brain. MRI accommodates such contrast, and MRI guidance
during CED-based surgery would therefore be desirable.
A study was undertaken to establish the feasibility of adeno-
associated viral vector (AAV) delivery of small-hairpin micro
huntingtin to slow or block the pathogenesis of Huntington’s
disease.29To evaluate the safety of the approach and the
distribution of AAV-shRNAmir, CED infusions into sheep
striatum were performed. In this paper we report on the use of
a commercially available truly frameless navigation module
(XperGuide, Philips Healthcare, Best, The Netherlands) that
enables multimodal image guidance during a CED procedure in
a non-invasive manner. Preoperative MRI and CBCT data were
registered with real-time fluoroscopy during minimally invasive
surgery for CED of this novel therapeutic compound into the
striatum of sheep.
MATERIALS AND METHODS
The experiments were approved by our Institutional Animal Care
and Use Committee. As a preclinical trial, surgery was performed
in order to perform CED into the striatum of five purposely bred
sheep (mean weight 26.5 kg). The animals were anesthetized by
intramuscular injection of acepromazine (0.05 mg/kg), bupre-
norphine (0.01 mg/kg), glycopyrrolate (0.01 mg/kg) and thio-
pental (15.0 mg/kg) and intravenous injection of ketamine
(3e6 mg/kg) and diazepam (0.1e0.3 mg/kg). Anesthesia was
maintained during theentire procedure. Ventilationwas
performed mechanically with 2% isoflurane in oxygen. Physio-
logical monitoring including heart rate, blood pressure, arterial
oxygen saturation, temperature, end tidal CO2and blood gases
was performed and recorded every 15 min during the procedure.
Prior to surgery, MRI was performed on a 3 Tesla whole body
MRI scanner (Achieva, Philips Healthcare) using an eight-
channel knee coil to obtain subject-specific data. Multislice T1-
and T2-weighted turbo spin echo (TSE) and 3D magnetization
prepared rapid gradient echo (MPRAGE) images were acquired
with a field of view of 1283128380 mm3, an in-plane resolution
of 131 mm and slice thickness of 2 mm. The total imaging time
was approximately 25 min. Upon completion, the animals were
transferred to the adjacent angiography suite and prepared for
sterile surgery. They were secured on the non-radio-opaque table
with a surgical beanbag. A non-invasive frame designed to hold
and manipulate the access sheath was mounted onto the
animal’s skull. A single incision and burr hole (0.5 cm diameter)
were created approximately 1 cm anterior of the coronal suture
and 1 cm mediolateral to the sagittal suture. A metal sheath was
inserted into the manipulator with the distal end touching the
dura mater. CBCT data were acquired for surgery planning and
navigation using an angiographic c-arm system (Allura FD20,
Philips Healthcare). Preoperative MRI data were imported into
the corresponding work station and registered with CBCT data.
The path of the CED microcannula was planned on merged
datasets using XperGuide. This dedicated navigation software
provides real-time guidance of radio-dense medical devices by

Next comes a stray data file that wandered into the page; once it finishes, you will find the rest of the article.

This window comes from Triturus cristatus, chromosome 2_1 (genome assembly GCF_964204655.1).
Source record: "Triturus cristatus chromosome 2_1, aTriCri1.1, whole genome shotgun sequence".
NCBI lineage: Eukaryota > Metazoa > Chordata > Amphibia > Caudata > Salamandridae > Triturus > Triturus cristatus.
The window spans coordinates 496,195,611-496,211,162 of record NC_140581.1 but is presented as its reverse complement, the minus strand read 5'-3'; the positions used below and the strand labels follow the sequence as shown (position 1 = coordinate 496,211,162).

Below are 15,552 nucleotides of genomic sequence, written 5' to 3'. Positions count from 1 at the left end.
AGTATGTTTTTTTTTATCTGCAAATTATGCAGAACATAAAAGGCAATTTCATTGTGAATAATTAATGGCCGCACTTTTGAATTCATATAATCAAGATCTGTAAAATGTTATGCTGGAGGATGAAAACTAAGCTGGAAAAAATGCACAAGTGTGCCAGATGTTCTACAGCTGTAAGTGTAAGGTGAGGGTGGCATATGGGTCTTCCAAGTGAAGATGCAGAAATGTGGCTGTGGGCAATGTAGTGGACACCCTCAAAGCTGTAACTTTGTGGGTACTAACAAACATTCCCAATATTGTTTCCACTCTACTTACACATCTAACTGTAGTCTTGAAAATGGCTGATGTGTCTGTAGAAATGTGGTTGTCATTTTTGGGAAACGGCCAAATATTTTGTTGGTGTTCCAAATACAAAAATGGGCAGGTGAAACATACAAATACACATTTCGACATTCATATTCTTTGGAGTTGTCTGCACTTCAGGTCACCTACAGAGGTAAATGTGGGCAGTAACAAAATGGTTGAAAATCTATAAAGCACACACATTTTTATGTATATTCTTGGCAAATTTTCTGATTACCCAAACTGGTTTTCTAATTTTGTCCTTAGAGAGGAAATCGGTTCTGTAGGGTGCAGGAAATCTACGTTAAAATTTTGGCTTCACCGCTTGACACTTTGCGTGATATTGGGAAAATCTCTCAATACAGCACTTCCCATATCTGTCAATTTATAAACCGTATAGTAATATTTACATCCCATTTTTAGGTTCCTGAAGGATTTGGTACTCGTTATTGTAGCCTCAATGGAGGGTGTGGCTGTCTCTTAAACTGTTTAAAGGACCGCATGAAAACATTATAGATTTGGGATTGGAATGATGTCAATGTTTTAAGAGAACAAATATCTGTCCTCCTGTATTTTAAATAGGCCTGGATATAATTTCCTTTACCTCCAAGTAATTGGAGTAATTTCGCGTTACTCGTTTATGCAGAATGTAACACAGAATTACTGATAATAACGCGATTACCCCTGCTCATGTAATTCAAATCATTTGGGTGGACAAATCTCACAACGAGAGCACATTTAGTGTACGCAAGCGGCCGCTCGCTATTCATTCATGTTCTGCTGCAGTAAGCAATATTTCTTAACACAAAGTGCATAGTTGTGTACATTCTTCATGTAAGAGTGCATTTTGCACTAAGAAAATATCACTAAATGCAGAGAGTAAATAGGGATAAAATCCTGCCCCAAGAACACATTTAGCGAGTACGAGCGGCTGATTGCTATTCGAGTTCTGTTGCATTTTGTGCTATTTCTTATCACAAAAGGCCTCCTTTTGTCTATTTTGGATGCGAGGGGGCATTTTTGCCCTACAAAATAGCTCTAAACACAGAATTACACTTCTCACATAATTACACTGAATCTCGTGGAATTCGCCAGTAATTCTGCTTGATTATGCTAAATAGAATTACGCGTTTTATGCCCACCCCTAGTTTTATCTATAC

fluoroscopic imaging shown relative to 3D multimodal image
coronal slices of (A) T2-weighted turbo
spin echo (T2w-TSE), (B) T1-weighted
turbo spin echo (T1w-TSE), (C)
magnetization prepared rapid gradient
echo (MPRAGE) and (D) cone beam CT
(CBCT) image data of sheep brain prior
to convection-enhanced delivery of
therapeutic compound. The burr hole
and distal end of the sheath in CBCT
data are indicated by the arrow.
Examples of corresponding
module used for surgical navigation
during convection-enhanced delivery.
Real-time x-ray images (gray scale) are
superimposed onto cone beam CT
(CBCT) (red scale) and MRI (blue scale)
data. (A) The entry point, target point
and planned path are indicated by the
pink and green circles and green dots,
respectively. After each alteration of the
position and orientation of the sheath
the x-ray image was updated. Optimal
alignment was achieved by alternating
the orientation between the entry view
(B, C) and progression view (D, E).
Snapshots of navigation
70J NeuroIntervent Surg 2013;5:69–72. doi:10.1136/neurintsurg-2011-010170
data and the planned path in a single view. Fluoroscopic data
were updated in conjunction with every adjustment of the
manipulator in order to see the effects in relation to 3D image
data and the planned path. By alternating between the entry
view (ie, parallel to the planned path) and progression view (ie,
perpendicular to the planned path), both automatically calcu-
lated and provided by navigation software, the sheaths were
readily aligned with the planned paths. The cannula with
a distal tip length of 3.0 mm and outer diameter of 300 mm was
introduced and progressed towards the end position without
fluoroscopic guidance because the cannula tip was not visible
with x-ray imaging. Instead, progression depth measured from
the dura mater during the planning phase was applied. The end
position of the cannula tip was validated by acquisition of high
resolution CBCT data (XperCT) using a 22 cm detector size and
an unbinned reconstruction algorithm.19High resolution CBCT
was registered to T2w-TSE data to confirm the position of the
cannula tip and, if necessary, the cannula was progressed by
distance to the target measured on the fused image data.
In order to visualize the approximate spread of the injected